At Dot Transportation, our commitment to veterans spans the whole year — not simply on Veterans

Day. But when this holiday approached this year, we wanted to honor veterans in a big way.

Transforming Dot Trailers

Yvette Seal, a senior graphic designer at Dot, had a big task at hand.

“I’ve designed two military trailers [in the past,]” she says. “It’s overwhelming the amount of attention that they get. The current trailer is booked a year in advance because the drivers themselves are booked.”

When it was time to design a new trailer, Seal tried to include every branch of the service on the image and have them flow seamlessly together.

As she came up with three designs, Seal and the Dot team decided it was too hard to choose between the options.

“We decided that maybe it wasn’t up to us, and that we should extend it to the public and let them decide for us,” she says.

Dot Veterans Response

Who better to decide on the truck design than Dot veteran employees themselves?

“I was pretty excited to sit down with the wife to go over the different trailers and see what she thought of them and see if she came up with the same idea of which one we liked best,” says Adam McKinney, Army from 1999-2011.

When the veterans trailer poll was posted online, more than 1,000 people voted on their favorite design.

Dot represents inclusion, and veterans are strong-willed and determined and very focused,” Seal says. “And I think that’s a perfect pool of people to choose from.”

You voted — we listened. Dot’s veteran employee resource group and others gathered to celebrate the reveal.

A Commitment to Hiring Veterans

Dot Transportation’s co-founder, Robert ‘RT’ Tracy, served in the U.S. Marines. Since the beginning, Dot has shown continuous support of military veterans in truck driving.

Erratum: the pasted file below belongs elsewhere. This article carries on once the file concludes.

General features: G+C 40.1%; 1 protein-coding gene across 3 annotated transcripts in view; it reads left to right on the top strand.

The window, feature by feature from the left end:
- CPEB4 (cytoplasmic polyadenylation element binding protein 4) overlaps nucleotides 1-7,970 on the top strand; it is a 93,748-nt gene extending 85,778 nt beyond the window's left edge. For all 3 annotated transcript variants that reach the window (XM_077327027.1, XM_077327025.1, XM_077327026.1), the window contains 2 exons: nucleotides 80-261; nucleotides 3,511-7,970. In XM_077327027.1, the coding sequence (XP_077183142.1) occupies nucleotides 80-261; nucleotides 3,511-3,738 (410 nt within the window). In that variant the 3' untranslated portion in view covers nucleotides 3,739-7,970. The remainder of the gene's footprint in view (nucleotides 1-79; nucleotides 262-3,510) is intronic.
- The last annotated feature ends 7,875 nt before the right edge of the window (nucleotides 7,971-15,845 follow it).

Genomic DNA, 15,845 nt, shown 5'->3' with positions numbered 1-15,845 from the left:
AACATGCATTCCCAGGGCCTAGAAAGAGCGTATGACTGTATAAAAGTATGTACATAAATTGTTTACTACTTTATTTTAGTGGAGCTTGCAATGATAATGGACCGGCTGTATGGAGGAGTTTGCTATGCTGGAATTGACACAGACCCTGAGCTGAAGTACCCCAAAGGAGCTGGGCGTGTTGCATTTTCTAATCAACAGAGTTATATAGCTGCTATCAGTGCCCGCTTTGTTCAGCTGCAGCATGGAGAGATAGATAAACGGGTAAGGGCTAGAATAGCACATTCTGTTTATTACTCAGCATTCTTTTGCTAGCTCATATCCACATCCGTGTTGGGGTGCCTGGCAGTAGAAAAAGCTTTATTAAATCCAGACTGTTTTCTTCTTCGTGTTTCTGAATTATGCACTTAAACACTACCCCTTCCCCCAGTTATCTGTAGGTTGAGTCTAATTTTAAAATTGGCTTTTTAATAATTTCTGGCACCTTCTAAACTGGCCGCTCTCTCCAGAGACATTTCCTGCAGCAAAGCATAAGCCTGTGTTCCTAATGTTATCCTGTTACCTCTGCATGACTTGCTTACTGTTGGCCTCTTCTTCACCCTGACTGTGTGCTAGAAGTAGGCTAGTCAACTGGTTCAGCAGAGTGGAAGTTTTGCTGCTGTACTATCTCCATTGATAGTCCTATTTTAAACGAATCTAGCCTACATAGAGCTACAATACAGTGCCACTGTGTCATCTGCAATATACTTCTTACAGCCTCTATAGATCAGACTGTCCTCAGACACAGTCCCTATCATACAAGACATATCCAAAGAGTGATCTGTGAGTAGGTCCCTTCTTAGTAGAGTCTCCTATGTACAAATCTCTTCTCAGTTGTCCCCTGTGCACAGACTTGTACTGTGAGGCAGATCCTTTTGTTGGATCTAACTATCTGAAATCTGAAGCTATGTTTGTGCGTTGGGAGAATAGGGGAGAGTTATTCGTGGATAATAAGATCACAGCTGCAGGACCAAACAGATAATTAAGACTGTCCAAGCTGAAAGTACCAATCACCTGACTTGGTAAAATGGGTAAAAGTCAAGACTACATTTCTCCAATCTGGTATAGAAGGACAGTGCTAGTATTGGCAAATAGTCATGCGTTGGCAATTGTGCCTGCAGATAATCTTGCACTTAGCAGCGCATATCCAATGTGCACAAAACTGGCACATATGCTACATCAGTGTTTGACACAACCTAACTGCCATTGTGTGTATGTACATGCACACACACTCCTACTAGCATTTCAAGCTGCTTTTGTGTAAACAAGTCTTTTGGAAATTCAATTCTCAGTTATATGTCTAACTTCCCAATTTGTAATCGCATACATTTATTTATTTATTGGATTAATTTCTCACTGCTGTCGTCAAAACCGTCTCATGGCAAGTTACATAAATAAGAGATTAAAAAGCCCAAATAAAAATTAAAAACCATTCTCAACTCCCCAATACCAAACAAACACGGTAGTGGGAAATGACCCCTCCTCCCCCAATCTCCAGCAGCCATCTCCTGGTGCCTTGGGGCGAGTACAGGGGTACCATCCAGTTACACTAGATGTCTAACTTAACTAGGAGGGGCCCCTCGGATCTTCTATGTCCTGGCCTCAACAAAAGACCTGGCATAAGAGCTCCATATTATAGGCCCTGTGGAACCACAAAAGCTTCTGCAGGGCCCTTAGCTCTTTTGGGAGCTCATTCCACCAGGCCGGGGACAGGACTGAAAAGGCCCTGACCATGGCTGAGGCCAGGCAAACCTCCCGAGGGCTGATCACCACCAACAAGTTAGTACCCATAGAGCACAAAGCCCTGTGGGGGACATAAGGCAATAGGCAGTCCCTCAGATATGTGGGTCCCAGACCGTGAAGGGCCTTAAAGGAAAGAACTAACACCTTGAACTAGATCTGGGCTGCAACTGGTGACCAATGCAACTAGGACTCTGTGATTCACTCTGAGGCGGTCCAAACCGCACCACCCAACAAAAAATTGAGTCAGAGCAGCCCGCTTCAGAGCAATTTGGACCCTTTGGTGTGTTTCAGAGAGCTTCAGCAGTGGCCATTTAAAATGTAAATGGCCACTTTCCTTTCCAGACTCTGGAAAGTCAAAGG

“Knowing that RT Tracy was a former Marine brought a lot of determination, a lot of drive into the company and to bring this to Dot, is just full circle for me,” Seal says.

“In the military, you’ve got your leaders and the good leaders care for their subordinates, and here at Dot I feel like I’m part of the family,” says Warren Freeman, Army from 1992-2018.

McKinney acknowledges a similar sentiment about working at Dot.

“Dot’s been great to me and my family,” he says. “I get home when I need to be, they’re really flexible with me, and it just shows you how much they care about their people and veterans included.”

I think it’s good for the veterans to see it going down the road,” Penton says. “I’d recommend Dot to anyone. If hindsight was worth anything, I think I’d have been here 20 years ago.”

Seal is proud to honor veterans through these truck designs and hope they become a beacon to all who see them driving across the country.

“I hope [the trailer] strikes the sense of being proud and that they’re being recognized and that people haven’t forgotten the service that they’ve provided for us.”

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